Bureaucracy Gone Stupid
“This is bureaucracy gone stupid. It’s killing off live music,” Norwich landlord Brian Mayhew told The Times as the paper kept up its battle against the government’s new licensing laws.
Back in August, it reported that a survey by distiller Glenfiddich showed that the new law is likely to see the daily average number of U.K. gigs cut by half. If this really is the case, then the government appears to have shot itself in the foot as the law was framed to increase the opportunities for emerging talent.
A more cynical view of the law’s purpose points out that the government stands to make several million out of it.
Quoting “industry sources,” The Times reckoned the U.K.’s venues, clubs and pubs are facing a total bill of around £400 million.
At the moment, one or two musicians can perform in a bar but, as of November 24th, the new act will require even these shows to be licensed.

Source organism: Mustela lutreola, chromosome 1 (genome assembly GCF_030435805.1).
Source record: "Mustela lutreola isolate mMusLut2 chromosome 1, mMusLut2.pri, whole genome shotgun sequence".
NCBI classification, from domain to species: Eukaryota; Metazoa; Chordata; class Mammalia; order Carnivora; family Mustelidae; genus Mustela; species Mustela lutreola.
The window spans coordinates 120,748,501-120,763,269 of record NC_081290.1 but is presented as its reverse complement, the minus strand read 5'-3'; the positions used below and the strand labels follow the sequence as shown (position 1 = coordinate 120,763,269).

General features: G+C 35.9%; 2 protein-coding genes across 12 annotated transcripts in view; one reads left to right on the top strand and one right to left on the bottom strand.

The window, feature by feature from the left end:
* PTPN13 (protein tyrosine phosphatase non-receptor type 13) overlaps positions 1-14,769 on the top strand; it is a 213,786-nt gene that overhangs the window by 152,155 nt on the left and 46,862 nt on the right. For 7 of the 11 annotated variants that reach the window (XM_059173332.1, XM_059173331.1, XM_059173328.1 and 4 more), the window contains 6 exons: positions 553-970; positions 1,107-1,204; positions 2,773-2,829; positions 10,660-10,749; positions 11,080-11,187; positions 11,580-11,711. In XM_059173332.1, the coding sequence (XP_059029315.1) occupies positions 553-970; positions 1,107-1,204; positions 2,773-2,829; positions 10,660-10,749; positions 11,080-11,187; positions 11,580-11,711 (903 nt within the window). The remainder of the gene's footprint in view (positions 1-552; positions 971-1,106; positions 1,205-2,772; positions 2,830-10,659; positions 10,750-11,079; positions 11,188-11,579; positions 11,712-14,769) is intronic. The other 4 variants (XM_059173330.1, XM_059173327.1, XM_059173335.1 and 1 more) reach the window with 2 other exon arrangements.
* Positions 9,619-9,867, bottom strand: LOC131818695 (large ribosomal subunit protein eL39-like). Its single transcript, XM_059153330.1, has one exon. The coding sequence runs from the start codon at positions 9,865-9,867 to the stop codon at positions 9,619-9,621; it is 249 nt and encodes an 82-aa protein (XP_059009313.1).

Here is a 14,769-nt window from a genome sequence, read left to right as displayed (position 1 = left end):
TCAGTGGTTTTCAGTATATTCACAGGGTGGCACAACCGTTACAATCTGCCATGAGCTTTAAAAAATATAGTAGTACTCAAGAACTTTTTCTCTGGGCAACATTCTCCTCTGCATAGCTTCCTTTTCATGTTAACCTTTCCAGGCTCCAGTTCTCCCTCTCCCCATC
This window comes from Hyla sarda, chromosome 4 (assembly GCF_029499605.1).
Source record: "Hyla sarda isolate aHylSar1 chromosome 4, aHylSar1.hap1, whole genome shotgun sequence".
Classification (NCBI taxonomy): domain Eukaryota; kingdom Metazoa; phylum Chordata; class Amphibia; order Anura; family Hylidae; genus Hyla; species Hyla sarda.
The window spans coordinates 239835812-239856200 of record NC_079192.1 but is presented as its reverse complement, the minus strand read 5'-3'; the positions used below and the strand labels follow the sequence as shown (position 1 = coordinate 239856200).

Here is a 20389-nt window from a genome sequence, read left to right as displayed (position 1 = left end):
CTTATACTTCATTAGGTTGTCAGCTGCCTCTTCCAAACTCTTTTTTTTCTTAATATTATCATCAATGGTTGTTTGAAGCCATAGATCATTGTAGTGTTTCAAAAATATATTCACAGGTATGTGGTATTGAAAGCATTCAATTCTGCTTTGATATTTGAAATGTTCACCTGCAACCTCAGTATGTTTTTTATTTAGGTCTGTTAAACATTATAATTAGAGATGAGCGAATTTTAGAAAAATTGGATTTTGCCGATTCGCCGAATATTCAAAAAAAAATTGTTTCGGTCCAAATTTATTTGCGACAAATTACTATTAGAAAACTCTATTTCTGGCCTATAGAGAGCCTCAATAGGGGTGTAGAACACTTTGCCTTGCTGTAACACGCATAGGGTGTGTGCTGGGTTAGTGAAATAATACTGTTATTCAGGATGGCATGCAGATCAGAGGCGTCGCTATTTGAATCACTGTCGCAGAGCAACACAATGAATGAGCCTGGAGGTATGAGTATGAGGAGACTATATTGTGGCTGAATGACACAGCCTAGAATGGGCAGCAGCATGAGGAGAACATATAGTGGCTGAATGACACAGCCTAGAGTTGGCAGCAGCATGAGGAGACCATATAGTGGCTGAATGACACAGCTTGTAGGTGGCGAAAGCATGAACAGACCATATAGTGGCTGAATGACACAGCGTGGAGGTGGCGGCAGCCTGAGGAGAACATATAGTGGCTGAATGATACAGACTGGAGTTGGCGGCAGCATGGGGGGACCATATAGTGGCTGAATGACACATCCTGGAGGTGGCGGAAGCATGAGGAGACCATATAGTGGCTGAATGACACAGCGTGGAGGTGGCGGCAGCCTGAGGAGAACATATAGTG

The maximum penalty for anyone breaching the rules will be a £20,000 fine and six months in prison.
The article in The Times quoted Hamish Birchall, a drummer and a former adviser to the Musicians’ Union, as saying, “Existing pubs and bars will be allowed to keep their jukeboxes, sound systems and big screens. By contrast, even one unamplified singer could lead to heavy fines or a jail sentence for the landlord.”
— John Gammon